Loss of function of the erythropoietin receptor or JAK2 in mice cells causes failure in erythropoiesis, so production of red blood cells in embryos and growth is disrupted. If there is no systemic feedback inhibition, for example, the diminishment or absence of suppressors of cytokine signaling proteins, giantism may result as shown in mice models.[10][11]

Stress erythropoiesis[edit]

In addition to the steady state erythropoiesis, acute anemia probably stimulates another response which results in rapid development of new red blood cells. This has been studied in rats and happens in the liver through the activation of the BMP4-dependent stress erythropoiesis pathway.[12]

See also[edit]


  1. ^ Pelley, John W. (2007-01-01). "Amino Acid and Heme Metabolism". Elsevier's Integrated Biochemistry. pp. 97–105. doi:10.1016/B978-0-323-03410-4.50018-3. ISBN 9780323034104. Erythropoiesis
    Heme synthesis is coordinated with globin synthesis during erythropoiesis and as such does not occur in the mature erythrocyte. Erythropoiesis is the development of mature red blood cells from erythropoietic stem cells. The first cell that is morphologically recognizable in the red cell pathway is the proerythroblast. In the basophilic erythroblast, the nucleus becomes somewhat smaller, exhibiting a coarser appearance, and the cytoplasm becomes more basophilic owing to the presence of ribosomes. As the cell begins to produce hemoglobin, the cytoplasm attracts both basic and eosin stains and is called a polychromatophilic erythroblast. As maturation continues, the orthochromatophilic erythroblast extrudes its nucleus and the cell enters the circulation as a reticulocyte. As reticulocytes lose their polyribosomes, they become mature red blood cells.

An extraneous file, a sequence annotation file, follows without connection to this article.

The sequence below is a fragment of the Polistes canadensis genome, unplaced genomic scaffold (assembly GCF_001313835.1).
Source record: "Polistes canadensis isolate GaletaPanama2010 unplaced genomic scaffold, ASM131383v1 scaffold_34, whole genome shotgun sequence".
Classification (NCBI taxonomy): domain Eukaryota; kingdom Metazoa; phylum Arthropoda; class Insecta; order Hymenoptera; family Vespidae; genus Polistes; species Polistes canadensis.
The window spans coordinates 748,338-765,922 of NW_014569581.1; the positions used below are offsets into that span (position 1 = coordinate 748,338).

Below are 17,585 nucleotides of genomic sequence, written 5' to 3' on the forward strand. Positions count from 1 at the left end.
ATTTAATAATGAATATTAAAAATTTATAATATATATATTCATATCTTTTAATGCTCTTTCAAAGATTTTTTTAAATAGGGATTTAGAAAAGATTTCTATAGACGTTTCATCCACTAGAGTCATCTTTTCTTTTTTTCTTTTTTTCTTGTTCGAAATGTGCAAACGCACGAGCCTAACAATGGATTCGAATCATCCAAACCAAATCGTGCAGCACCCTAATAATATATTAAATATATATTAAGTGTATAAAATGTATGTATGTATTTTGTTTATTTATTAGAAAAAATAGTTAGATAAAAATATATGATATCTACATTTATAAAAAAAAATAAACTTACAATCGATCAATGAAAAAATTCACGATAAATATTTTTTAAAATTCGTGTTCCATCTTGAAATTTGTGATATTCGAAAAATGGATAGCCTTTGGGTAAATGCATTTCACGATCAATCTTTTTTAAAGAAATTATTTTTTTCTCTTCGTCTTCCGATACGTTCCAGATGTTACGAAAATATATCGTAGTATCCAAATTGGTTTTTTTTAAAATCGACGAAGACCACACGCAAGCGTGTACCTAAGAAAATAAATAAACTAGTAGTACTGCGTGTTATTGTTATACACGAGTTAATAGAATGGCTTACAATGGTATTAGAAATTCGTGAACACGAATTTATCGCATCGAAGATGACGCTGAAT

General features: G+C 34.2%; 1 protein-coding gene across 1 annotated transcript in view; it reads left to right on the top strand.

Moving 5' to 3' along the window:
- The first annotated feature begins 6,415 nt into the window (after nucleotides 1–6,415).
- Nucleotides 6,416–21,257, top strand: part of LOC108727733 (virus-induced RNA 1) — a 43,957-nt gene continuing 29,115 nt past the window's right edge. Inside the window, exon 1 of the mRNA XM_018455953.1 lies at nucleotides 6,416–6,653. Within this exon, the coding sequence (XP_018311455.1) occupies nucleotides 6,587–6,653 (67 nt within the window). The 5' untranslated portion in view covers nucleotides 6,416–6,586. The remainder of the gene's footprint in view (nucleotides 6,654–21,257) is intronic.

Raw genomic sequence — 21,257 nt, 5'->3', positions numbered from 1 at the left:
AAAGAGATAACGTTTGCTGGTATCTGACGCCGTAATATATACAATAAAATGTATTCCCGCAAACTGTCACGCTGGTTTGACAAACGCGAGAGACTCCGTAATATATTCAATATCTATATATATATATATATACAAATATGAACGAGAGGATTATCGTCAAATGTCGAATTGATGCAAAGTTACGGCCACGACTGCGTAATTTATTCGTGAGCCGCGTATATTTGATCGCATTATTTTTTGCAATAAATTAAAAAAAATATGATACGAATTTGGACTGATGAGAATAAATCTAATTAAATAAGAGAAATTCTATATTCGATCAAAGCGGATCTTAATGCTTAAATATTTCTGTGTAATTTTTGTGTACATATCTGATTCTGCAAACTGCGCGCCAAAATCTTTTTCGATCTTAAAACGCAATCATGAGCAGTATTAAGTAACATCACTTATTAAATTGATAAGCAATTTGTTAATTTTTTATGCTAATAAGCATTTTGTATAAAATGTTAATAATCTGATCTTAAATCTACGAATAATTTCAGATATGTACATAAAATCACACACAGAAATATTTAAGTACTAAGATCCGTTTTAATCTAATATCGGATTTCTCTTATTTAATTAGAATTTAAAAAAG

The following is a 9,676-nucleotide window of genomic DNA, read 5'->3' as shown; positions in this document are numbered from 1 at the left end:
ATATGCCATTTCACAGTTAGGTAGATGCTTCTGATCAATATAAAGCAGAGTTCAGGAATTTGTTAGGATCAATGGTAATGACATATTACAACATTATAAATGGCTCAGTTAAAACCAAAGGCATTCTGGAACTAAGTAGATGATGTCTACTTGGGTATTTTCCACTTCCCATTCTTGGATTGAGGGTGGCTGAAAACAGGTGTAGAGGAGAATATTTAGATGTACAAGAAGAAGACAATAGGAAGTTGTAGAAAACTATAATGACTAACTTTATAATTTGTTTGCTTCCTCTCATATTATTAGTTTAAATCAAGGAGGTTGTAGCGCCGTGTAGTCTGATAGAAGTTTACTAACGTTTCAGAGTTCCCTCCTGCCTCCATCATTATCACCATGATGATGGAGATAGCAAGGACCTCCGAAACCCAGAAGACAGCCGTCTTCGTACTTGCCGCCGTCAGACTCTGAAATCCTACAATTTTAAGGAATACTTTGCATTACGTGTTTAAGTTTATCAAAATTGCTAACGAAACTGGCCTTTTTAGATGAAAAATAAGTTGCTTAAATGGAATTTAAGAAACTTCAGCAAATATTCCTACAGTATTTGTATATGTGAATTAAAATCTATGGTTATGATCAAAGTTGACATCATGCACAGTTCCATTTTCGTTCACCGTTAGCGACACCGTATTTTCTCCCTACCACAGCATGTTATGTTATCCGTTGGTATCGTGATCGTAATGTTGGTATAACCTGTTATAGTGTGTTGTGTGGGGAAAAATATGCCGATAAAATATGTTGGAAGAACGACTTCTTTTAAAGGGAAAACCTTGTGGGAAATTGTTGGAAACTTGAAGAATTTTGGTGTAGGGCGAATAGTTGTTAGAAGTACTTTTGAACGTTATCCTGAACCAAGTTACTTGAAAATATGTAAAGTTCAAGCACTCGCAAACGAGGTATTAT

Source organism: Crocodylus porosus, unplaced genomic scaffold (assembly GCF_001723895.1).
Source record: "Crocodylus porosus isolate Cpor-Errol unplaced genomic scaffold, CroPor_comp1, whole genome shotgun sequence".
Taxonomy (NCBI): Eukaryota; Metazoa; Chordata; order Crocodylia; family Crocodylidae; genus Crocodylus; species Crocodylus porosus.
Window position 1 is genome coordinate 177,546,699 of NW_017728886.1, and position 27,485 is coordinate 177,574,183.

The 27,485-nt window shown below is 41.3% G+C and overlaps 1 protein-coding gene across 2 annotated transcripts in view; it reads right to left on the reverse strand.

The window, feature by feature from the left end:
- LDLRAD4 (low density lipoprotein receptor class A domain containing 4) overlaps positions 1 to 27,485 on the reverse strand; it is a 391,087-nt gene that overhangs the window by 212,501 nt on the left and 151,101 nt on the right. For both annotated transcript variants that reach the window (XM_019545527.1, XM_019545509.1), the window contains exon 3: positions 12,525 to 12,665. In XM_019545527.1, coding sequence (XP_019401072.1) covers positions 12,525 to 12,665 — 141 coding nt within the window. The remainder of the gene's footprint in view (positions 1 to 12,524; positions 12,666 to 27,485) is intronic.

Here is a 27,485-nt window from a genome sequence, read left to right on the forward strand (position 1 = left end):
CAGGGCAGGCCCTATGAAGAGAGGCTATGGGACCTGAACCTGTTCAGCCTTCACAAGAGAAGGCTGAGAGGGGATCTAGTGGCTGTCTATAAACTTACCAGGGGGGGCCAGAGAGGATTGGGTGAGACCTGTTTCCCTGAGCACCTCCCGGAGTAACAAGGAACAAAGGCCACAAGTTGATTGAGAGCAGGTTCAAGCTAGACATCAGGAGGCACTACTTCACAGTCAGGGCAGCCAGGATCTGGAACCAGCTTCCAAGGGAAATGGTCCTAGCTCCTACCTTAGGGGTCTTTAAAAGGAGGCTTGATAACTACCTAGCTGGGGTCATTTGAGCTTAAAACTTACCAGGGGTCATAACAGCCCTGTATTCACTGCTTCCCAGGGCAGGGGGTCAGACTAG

2. ^ a b c Sherwood, L, Klansman, H, Yancey, P: Animal Physiology, Brooks/Cole, Cengage Learning, 2005.
  3. ^ Palis J, Segel GB (June 1998). "Developmental biology of erythropoiesis". Blood Rev. 12 (2): 106–14. doi:10.1016/S0268-960X(98)90022-4. PMID 9661799.
  4. ^ Le, Tao; Bhushan, Vikas; Vasan, Neil (2010). First Aid for the USMLE Step 1: 2010 20th Anniversary Edition. USA: The McGraw-Hill Companies, Inc. pp. 124. ISBN 978-0-07-163340-6.
  5. ^ Sembulingam, K.; Sembulingam, Prema (2012-09-30). Essentials of Medical Physiology. JP Medical Ltd. p. 71. ISBN 978-93-5025-936-8.
  6. ^ a b Harrison, David E. (1979). "Proliferative capacity of erythropoietic stem cell lines and aging: An overview". Mechanisms of Ageing and Development. 9 (5–6): 409–426. doi:10.1016/0047-6374(79)90082-4. PMID 37376. S2CID 31601624.
  7. ^ Textbook of Physiology by Dr. A. K. Jain reprint 2006-2007 3rd edition.
  8. ^ Koury, M.J. (2015-01-13). "Erythroferrone: A Missing Link in Iron Regulation". The Hematologist. American Society of Hematology. Archived from the original on 2019-01-28. Retrieved 26 August 2015.
  9. ^ Kautz L, Jung G, Valore EV, Rivella S, Nemeth E, Ganz T (Jul 2014). "Identification of erythroferrone as an erythroid regulator of iron metabolism". Nature Genetics. 46 (7): 678–84. doi:10.1038/ng.2996. PMC 4104984. PMID 24880340.
  10. ^ Nicolas G, Bennoun M, Porteu A, Mativet S, Beaumont C, Grandchamp B, Sirito M, Sawadogo M, Kahn A, Vaulont S (April 2002). "Severe iron deficiency anemia in transgenic mice expressing liver hepcidin". Proc. Natl. Acad. Sci. U.S.A. 99 (7): 4596–601. Bibcode:2002PNAS...99.4596N. doi:10.1073/pnas.072632499. PMC 123693. PMID 11930010.
  11. ^ Michael Föller; Stephan M. Huber; Florian Lang (August 2008). "Erythrocyte programmed cell death". IUBMB Life. 60 (10): 661–668. doi:10.1002/iub.106. PMID 18720418. S2CID 41603762.[dead link]
  12. ^ Paulson, Robert F.; Shi, Lei; Wu, Dai-Chen (May 2011). "Stress erythropoiesis: new signals and new stress progenitor cells". Current Opinion in Hematology. 18 (3): 139–145. doi:10.1097/MOH.0b013e32834521c8. ISSN 1065-6251. PMC 3099455. PMID 21372709.